I still remember May 13, 1985, my dad was driving me to little league when the news on KYW came out that the police bombed Osage Avenue. The troubled history and racism of Philly's police is without a doubt. However, I caution making martyrs of MOVE, they were more than just political radicals, they were a quasi-religious cult who preached a rejection of science and medicine in favor of a return to a hunter-gatherer society. They built an armed compound (despite what the comic says, they were stockpiling working guns and bombs). They were more akin to the Branch Davidians (with John Africa at their core) than they were the Black Panthers.
The shootout spurred a bunch of riots at the time, too. Philadelphia was really conflicted about MOVE. Neighbors in Powelton Village hated them (they piled garbage and human waste in the yard) but community activists rallied to them. They had a lot of support from Penn students, particularly a guy named Don Glassey, who worked with John Africa when Africa was more of a classic Left radical and not so much of a cult leader.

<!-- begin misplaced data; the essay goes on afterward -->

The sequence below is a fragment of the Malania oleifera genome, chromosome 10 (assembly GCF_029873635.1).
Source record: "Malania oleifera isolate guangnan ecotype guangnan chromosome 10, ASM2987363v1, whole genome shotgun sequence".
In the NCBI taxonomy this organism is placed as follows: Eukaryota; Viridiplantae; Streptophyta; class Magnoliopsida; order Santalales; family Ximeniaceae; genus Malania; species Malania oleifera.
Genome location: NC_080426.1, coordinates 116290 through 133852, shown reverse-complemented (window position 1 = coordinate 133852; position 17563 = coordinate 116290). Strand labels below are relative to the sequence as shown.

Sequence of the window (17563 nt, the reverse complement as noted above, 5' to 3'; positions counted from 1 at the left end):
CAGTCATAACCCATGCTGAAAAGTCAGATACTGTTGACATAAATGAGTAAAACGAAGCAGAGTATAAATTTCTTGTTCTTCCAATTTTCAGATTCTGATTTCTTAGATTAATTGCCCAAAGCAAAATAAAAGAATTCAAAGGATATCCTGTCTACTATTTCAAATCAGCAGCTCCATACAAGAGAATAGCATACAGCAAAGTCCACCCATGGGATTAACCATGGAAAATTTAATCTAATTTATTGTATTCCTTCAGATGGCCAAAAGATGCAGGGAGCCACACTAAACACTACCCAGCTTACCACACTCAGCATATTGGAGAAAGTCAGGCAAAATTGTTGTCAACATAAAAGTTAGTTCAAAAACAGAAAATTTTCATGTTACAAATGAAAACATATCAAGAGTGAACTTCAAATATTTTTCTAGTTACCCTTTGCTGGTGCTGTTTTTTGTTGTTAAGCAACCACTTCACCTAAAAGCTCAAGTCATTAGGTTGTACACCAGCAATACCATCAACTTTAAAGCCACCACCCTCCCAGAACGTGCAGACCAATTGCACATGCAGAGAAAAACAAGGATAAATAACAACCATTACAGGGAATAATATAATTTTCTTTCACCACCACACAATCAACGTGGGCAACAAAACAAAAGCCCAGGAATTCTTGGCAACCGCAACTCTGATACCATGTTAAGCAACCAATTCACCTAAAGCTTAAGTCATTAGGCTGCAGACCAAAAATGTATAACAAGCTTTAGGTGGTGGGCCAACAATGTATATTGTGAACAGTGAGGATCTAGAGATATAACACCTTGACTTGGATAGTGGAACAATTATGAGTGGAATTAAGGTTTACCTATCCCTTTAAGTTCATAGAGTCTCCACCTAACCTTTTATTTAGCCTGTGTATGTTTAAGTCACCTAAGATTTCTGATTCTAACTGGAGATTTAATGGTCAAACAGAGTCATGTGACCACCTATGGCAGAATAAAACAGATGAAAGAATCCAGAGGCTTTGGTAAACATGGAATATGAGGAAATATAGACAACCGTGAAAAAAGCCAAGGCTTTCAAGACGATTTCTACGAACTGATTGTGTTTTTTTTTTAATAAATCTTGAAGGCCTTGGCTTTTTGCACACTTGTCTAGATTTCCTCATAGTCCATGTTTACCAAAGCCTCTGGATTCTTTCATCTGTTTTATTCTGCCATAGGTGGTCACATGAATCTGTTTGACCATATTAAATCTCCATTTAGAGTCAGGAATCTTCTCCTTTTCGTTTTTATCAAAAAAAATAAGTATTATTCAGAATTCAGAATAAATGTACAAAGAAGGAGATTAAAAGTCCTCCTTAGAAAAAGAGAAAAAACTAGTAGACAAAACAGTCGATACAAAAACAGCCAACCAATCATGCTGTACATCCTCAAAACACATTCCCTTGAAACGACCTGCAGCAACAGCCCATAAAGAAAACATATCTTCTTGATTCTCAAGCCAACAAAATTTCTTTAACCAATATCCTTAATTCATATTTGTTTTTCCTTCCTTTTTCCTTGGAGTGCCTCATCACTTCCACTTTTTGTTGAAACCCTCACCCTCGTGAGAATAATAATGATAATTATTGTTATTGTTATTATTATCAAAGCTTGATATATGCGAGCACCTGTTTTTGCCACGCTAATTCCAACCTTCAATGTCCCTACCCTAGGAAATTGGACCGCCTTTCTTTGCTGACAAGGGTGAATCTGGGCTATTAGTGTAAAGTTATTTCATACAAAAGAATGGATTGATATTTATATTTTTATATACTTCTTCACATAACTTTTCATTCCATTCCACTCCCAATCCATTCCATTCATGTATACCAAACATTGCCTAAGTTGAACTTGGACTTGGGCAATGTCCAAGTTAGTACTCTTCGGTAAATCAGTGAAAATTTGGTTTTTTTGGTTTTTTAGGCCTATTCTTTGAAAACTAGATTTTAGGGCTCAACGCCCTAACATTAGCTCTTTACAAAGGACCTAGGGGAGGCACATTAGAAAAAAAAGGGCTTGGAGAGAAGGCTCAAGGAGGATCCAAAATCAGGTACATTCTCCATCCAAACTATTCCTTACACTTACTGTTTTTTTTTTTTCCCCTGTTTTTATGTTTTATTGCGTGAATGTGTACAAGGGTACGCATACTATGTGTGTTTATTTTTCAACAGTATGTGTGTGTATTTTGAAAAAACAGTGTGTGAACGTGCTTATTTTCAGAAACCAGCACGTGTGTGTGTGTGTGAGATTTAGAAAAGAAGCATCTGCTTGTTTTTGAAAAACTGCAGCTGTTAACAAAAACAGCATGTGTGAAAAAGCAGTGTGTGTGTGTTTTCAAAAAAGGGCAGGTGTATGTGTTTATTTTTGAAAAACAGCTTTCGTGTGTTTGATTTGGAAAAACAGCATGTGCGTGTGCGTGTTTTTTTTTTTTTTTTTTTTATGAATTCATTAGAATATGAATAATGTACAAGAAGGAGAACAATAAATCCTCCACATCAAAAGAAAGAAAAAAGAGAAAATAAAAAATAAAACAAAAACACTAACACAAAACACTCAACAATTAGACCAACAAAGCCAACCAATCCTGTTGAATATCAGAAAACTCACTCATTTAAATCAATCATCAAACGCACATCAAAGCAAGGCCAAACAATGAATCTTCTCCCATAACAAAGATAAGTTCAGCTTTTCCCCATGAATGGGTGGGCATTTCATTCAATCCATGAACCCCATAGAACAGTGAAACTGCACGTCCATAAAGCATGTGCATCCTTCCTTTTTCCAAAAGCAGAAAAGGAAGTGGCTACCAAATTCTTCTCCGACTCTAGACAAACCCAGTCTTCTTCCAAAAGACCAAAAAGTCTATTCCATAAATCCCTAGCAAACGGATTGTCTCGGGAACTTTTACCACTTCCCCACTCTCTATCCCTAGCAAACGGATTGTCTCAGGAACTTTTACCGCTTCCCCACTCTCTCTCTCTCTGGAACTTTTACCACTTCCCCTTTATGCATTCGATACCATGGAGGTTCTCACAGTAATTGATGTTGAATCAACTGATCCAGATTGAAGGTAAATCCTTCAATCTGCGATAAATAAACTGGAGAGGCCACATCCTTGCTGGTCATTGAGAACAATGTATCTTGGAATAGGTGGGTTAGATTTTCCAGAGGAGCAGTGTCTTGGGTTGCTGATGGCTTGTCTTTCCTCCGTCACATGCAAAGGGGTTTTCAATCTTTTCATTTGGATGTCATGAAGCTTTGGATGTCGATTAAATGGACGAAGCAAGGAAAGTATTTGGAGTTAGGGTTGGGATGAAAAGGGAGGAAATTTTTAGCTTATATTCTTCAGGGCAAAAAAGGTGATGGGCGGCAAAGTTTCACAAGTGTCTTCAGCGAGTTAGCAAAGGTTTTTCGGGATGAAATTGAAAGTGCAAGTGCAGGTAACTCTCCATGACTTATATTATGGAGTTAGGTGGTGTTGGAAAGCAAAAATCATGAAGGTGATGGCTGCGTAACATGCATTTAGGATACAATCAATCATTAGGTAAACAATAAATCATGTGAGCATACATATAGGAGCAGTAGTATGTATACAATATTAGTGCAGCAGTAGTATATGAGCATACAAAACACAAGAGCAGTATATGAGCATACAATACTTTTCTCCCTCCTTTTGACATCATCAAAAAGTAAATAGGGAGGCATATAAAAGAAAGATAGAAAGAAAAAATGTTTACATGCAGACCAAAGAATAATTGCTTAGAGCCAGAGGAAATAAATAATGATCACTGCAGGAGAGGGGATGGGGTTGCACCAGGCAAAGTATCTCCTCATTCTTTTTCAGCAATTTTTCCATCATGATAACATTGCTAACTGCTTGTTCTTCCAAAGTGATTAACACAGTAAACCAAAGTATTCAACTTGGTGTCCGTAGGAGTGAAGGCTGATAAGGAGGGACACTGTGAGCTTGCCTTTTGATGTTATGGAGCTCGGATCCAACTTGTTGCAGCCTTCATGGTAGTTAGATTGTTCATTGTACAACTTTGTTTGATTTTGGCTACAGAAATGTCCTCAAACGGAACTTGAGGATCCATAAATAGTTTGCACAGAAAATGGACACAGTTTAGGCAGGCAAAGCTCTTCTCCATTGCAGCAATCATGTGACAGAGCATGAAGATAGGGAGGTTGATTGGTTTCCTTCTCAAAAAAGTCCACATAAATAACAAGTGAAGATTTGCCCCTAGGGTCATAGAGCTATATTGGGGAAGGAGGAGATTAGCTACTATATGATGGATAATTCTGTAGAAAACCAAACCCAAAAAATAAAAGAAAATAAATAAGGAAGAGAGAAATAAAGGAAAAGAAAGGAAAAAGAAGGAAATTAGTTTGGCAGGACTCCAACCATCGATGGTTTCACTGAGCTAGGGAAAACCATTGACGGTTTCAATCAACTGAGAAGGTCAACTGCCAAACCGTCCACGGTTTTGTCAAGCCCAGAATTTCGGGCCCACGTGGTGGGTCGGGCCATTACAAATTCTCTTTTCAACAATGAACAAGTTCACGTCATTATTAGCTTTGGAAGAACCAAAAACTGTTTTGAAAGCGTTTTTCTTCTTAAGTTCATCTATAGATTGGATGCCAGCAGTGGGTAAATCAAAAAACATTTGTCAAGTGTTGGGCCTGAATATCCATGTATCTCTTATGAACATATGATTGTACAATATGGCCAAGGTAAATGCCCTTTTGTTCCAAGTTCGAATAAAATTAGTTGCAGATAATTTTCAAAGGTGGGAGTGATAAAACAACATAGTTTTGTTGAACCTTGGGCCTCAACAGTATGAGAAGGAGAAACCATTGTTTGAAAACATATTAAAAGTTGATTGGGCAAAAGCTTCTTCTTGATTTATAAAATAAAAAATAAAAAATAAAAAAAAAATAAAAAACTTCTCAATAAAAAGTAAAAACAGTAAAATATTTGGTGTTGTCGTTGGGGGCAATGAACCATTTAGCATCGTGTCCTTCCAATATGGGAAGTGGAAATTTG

You can still read the Philadelphia Inquirer's MOVE archives: http://www.philly.com/philly/news/The_MOVE_Crisis_Inquirer_1978_coverage.html
There is also an amazing documentary on YouTube about 1978, that captures a lot of the spirit of the times:
So, are we drawing a link between the MOVE fire and "The Roof is on Fire," because the song predated the bombing by at least year. If you aren't drawing the link, isn't that a tad distasteful?